Where Medical Record Is Inadequate You May Develop The Record Further
- Posted By: Harvey Brown
- May 1, 2003
This decision is an Unpublished Opinion from the Court of Appeal but cites a wealth of citeable cases involving developing the record.
This case involves a managing partner of a workers’ compensation defense firm who filed a workers’ compensation claim for psychiatric injury against his law firm. The claim was denied by the firm.
The applicant was hired as an attorney in 1985. In 1991 the applicant became a managing partner. In 1995 the applicant was asked to step down because of deteriorating performance. The applicant was diagnosed with bipolar disorder Type II. At trial the applicant testified to the stress of having to bill many hours and having to fire two profitable attorneys. One attorney brought a wrongful termination suit in which the applicant had to testify and was unable to do so, causing the applicant to cry. The applicant obtained a medical opinion that found the injury industrial. The defendant obtained a medical opinion that found the injury non industrial. The Workers’ Compensation Judge (WCJ) found the injury non industrial. The applicant filed a petition for reconsideration with the Workers’ Compensation Appeals Board (WCAB) which was denied. The present decision followed.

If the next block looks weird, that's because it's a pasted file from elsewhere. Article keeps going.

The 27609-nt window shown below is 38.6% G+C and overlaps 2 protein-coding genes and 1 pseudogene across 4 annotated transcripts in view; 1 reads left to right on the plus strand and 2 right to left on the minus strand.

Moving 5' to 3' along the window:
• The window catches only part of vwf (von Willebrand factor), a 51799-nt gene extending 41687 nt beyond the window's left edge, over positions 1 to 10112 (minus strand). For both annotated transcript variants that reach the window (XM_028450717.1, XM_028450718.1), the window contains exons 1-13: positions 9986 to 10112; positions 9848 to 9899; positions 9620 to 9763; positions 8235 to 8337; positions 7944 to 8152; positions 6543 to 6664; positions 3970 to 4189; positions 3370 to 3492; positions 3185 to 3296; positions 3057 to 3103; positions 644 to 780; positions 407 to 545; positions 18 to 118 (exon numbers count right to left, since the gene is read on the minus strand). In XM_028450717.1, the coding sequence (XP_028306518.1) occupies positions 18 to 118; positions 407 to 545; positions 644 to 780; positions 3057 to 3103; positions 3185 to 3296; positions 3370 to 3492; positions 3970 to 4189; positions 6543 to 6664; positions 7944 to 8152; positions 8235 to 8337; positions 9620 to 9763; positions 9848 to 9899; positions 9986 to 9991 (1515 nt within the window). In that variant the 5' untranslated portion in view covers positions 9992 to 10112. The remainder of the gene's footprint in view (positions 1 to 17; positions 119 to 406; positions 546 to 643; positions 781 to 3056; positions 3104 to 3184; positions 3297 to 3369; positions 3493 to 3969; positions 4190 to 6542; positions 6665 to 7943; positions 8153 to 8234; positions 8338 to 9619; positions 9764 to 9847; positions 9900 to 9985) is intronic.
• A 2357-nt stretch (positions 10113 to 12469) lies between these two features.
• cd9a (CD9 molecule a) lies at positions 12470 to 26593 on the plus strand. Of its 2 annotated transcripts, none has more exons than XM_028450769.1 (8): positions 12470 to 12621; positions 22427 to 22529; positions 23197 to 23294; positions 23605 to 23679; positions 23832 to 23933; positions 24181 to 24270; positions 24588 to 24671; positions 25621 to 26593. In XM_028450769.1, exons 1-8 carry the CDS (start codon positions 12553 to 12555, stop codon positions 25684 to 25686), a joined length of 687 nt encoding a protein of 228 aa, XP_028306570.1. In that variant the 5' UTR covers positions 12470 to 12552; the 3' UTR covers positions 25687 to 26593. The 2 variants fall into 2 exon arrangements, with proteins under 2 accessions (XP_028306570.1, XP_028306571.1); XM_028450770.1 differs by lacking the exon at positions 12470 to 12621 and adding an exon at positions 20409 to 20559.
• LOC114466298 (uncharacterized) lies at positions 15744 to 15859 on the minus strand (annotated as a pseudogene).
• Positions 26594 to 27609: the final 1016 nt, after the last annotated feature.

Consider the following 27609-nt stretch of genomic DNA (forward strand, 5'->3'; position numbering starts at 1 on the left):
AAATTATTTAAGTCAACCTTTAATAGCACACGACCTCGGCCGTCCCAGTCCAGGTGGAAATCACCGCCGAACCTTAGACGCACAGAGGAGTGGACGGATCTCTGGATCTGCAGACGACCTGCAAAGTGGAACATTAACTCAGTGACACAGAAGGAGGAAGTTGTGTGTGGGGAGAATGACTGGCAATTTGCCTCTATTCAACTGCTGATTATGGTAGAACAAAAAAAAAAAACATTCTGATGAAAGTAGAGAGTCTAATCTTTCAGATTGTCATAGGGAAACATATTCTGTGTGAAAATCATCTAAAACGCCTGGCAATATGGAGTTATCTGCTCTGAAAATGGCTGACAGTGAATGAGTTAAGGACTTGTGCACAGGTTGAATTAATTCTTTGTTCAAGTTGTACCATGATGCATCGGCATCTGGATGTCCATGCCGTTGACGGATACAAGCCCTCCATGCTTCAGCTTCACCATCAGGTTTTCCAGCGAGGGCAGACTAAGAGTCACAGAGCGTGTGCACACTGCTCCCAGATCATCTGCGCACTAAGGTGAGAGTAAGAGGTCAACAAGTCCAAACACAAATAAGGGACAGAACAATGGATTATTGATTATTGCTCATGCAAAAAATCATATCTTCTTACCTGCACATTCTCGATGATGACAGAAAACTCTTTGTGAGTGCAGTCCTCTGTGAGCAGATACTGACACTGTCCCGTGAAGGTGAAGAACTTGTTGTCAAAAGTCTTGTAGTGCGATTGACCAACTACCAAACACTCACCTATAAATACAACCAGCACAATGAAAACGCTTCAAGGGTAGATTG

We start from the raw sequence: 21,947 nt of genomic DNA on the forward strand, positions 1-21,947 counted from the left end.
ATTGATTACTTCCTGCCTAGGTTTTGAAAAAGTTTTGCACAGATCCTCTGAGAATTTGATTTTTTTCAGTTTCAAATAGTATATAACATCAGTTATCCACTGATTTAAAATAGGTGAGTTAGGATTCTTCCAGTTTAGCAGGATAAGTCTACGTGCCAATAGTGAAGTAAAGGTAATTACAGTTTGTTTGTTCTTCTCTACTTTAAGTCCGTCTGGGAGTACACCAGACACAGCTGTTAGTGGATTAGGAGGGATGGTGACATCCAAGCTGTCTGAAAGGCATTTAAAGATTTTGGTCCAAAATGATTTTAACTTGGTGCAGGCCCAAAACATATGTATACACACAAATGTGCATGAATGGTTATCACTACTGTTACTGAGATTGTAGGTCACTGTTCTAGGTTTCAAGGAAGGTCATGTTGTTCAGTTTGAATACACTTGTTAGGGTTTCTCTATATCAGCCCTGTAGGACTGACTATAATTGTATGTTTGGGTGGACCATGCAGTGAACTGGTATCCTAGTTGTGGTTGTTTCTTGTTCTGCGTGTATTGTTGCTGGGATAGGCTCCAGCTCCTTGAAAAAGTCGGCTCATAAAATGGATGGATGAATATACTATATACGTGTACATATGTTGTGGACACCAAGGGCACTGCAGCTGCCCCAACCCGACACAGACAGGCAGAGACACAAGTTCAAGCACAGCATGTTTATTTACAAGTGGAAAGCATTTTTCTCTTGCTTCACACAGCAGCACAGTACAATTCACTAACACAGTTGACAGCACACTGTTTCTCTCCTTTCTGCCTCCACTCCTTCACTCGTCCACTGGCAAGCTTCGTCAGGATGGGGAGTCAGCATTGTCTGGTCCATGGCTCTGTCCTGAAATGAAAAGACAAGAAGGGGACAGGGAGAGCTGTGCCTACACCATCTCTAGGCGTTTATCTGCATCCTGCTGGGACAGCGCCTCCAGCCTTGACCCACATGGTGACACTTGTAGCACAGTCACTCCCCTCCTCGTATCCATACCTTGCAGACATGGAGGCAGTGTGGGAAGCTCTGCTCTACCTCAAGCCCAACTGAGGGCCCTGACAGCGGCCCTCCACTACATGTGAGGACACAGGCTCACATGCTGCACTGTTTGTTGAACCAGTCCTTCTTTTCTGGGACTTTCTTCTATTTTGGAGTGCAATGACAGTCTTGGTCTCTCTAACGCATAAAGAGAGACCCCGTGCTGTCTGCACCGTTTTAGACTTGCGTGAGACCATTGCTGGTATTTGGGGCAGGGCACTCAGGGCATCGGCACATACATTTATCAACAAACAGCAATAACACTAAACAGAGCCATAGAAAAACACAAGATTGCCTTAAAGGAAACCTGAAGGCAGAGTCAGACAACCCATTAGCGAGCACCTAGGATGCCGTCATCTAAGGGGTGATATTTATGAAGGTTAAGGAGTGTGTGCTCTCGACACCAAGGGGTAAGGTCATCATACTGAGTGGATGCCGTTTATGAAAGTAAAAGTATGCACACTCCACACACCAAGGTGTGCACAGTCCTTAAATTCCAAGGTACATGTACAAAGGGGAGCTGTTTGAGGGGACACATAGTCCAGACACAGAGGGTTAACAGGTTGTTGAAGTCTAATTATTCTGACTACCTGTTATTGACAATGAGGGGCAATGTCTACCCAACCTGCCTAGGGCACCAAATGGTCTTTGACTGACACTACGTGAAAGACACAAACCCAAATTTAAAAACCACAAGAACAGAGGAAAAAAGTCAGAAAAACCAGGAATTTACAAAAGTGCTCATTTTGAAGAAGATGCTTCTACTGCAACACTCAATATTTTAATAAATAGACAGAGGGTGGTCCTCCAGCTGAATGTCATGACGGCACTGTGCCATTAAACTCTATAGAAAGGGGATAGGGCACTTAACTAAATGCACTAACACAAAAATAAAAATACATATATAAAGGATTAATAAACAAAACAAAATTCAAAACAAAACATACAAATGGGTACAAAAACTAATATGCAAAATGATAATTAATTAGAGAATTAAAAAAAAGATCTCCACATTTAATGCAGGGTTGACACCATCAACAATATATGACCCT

On review the appellate court is bound by the decision of the WCAB if there is substantial evidence. The court is not bound to accept the unreasonable, arbitrary findings considering the entire record.
A medical opinion for the WCJ to rely must be based on relevant facts and not an incorrect legal theory. A medical opinion not based on adequate history, surmise, speculation, or conjecture will not be substantial evidence. Here the appellate court indicated neither report was substantial evidence.
When the record is not adequate the WCJ or the WCAB must develop the record pursuant to Tyler v. WCAB (1997) 56 Cal. App. 4th 389. In this case the appellate court remanded for the WCJ and WCAB to further develop the record. The opinion makes for interesting reading.
Case: Batt v. WCAB;Grancell, Lebovitz
- Posted In: Work Injury